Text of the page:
Jiao Tong University names new institute after Nobel laureate Tsung-Dao Lee

Tsung‐Dao Lee, a Chinese American scientist who won the Noble Prize in physics in 1957, was appointed the honorary director of a Shanghai-based institute named after him. 
Yang Meiping / SHINE

Tsung‐Dao Lee delivers a speech via video in a ceremony in which he was appointed the honorary director of Tsung-Dao Lee Institute in Jiao Tong University in Shanghai on March 7, 2018.

Yang Meiping / SHINE

James Lee, Tsung-Dao Lee's son, receives the appointment certificate from Lin Zhongqin, president of Jiao Tong University, in Shanghai on March 7, 2018.

Tsung‐Dao Lee, a Chinese American scientist who won the Noble Prize in physics in 1957, was officially appointed the honorary director of a Shanghai-based institute named after him. 

Lin Zhongqin, president of Shanghai Jiao Tong University that operates the Tsung‐Dao Lee Institute, presented the appointment certificate to Lee's son James Lee.

"l'm glad to be the honorary director of the institute and will continue providing suggestions on future development of the institute and contributing my efforts to promoting its influence in the world," the 91-year-old physicist said in a video speech.

Shanghai Jiao Tong University also announced that a laboratory building of the institute will start construction in the second half of this year in the Zhangjiang Science City in Pudong New Area, covering an area of about 56,000 square meters.

It is expected to host three major research platforms specializing in neutrino and dark matter physics, laboratory astrophysics and topological superconductor quantum computation.

With MIT professor Frank Wilczek, who won Nobel prize in physics in 2004, as its first director, the Tsung‐Dao Lee Institute has gathered more than 20 renowned scientists and young scholars, according to Wei Ku, deputy director of the institute.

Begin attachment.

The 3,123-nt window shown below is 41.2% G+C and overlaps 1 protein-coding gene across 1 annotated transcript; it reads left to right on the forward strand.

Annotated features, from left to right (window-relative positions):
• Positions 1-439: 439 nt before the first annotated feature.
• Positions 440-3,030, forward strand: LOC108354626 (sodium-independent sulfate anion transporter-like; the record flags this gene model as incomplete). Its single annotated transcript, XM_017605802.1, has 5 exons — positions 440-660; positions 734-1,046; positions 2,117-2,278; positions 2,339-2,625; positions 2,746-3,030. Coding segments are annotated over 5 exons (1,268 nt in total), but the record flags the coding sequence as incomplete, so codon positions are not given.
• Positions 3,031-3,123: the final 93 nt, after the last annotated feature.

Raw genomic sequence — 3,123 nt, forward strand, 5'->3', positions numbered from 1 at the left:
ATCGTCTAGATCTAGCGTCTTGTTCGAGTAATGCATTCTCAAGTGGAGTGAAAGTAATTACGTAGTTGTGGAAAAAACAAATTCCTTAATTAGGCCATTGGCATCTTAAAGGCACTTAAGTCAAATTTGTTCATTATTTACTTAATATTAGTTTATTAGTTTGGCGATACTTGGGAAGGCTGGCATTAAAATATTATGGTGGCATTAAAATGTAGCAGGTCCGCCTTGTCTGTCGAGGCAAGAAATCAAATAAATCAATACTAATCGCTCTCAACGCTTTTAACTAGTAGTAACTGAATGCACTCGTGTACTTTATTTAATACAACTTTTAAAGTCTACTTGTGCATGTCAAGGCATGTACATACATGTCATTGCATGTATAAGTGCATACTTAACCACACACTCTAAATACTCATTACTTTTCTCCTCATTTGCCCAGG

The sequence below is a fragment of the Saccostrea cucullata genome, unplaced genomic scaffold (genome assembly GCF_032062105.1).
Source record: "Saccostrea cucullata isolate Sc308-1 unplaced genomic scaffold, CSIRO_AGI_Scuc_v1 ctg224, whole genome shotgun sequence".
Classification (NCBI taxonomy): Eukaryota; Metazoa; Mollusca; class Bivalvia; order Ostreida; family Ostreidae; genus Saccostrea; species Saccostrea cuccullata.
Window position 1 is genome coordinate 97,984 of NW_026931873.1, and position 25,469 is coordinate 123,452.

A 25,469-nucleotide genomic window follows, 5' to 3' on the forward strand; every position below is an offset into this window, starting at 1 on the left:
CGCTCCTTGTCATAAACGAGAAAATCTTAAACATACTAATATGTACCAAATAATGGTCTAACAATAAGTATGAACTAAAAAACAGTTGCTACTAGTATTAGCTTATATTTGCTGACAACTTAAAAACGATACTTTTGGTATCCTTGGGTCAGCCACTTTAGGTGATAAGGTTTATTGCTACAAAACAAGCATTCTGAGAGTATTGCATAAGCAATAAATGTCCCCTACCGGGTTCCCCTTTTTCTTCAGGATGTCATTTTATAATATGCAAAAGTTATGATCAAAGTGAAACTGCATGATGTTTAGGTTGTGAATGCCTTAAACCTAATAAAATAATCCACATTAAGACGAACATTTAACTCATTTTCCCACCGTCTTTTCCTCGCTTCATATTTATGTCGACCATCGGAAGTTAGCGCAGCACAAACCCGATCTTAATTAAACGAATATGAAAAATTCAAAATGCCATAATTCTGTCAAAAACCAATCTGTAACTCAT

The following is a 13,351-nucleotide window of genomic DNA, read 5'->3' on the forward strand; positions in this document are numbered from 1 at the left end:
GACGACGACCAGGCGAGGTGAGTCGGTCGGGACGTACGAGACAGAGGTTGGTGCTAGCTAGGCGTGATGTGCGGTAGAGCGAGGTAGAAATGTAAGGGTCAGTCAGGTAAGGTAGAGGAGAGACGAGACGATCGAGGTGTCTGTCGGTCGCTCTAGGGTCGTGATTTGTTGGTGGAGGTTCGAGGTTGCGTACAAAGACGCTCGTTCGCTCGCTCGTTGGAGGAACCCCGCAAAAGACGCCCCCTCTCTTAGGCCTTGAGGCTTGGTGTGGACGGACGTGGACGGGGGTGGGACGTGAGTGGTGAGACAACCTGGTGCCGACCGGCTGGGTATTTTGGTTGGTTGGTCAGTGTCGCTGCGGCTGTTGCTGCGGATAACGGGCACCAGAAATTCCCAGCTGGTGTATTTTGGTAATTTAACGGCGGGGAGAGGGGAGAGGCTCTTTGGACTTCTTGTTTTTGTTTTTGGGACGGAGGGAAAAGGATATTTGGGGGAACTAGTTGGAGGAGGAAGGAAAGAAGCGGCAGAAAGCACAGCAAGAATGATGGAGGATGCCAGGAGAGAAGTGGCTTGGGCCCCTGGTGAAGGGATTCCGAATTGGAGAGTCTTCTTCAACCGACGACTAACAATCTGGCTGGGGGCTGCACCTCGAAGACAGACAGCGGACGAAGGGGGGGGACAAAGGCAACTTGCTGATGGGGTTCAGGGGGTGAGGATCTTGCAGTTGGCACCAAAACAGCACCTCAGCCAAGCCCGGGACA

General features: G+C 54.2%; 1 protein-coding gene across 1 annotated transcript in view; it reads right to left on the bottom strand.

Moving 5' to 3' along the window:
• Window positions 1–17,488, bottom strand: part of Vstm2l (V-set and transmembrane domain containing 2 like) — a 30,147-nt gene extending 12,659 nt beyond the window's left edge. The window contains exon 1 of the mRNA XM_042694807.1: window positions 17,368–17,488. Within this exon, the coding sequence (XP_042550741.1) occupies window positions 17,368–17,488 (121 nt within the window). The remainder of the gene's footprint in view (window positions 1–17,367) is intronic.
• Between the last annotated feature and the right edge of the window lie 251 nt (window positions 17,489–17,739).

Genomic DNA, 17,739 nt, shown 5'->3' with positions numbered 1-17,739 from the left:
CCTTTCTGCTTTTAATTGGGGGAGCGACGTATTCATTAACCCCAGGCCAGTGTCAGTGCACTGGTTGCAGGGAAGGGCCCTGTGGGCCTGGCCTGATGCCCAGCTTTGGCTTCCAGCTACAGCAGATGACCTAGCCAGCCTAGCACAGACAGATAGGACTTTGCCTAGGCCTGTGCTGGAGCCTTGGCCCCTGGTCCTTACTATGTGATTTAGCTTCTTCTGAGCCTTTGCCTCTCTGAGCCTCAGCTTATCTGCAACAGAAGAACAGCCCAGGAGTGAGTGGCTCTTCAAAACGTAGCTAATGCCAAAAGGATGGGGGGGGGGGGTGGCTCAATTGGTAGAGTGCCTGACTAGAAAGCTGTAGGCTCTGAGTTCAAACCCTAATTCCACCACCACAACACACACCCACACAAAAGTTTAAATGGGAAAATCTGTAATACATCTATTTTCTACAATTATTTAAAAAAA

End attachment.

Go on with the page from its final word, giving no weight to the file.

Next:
It has established cooperation with several famous international labs, including the Lawrence Berkeley National Laboratory in the US.

In October, it will invite top scientists from all over the world to attend its first international advisory committee meeting to provide advice on the development of the Tsung‐Dao Lee Institute.

The institute originated from a proposal from Lee which was submitted to the Chinese central government in December of 2014. The proposal suggested the establishment of a top‐notch physics research institute similar to the Niels Bohr Institute at Copenhagen and Institute of Advanced Studies at Princeton. 

With the institute, Lee wishes to boost researches in basic sciences and interdisciplinary fields.

On November 28, 2016, China's Ministry of Science and Technology, the Ministry of Education and the Shanghai government jointly decided to establish a national research institute in Shanghai under the name of Tsung‐Dao Lee. The initiative is then immediately invested by National Science Foundation of China.  

The Institute aims to provide a platform to foster academic training, exchange, and collaborations for worldwide physicists and to host cutting-edge research programs in particle physics, cosmology and quantum physics, as well as other related areas such as the application of quantum mechanics to bioprocesses.

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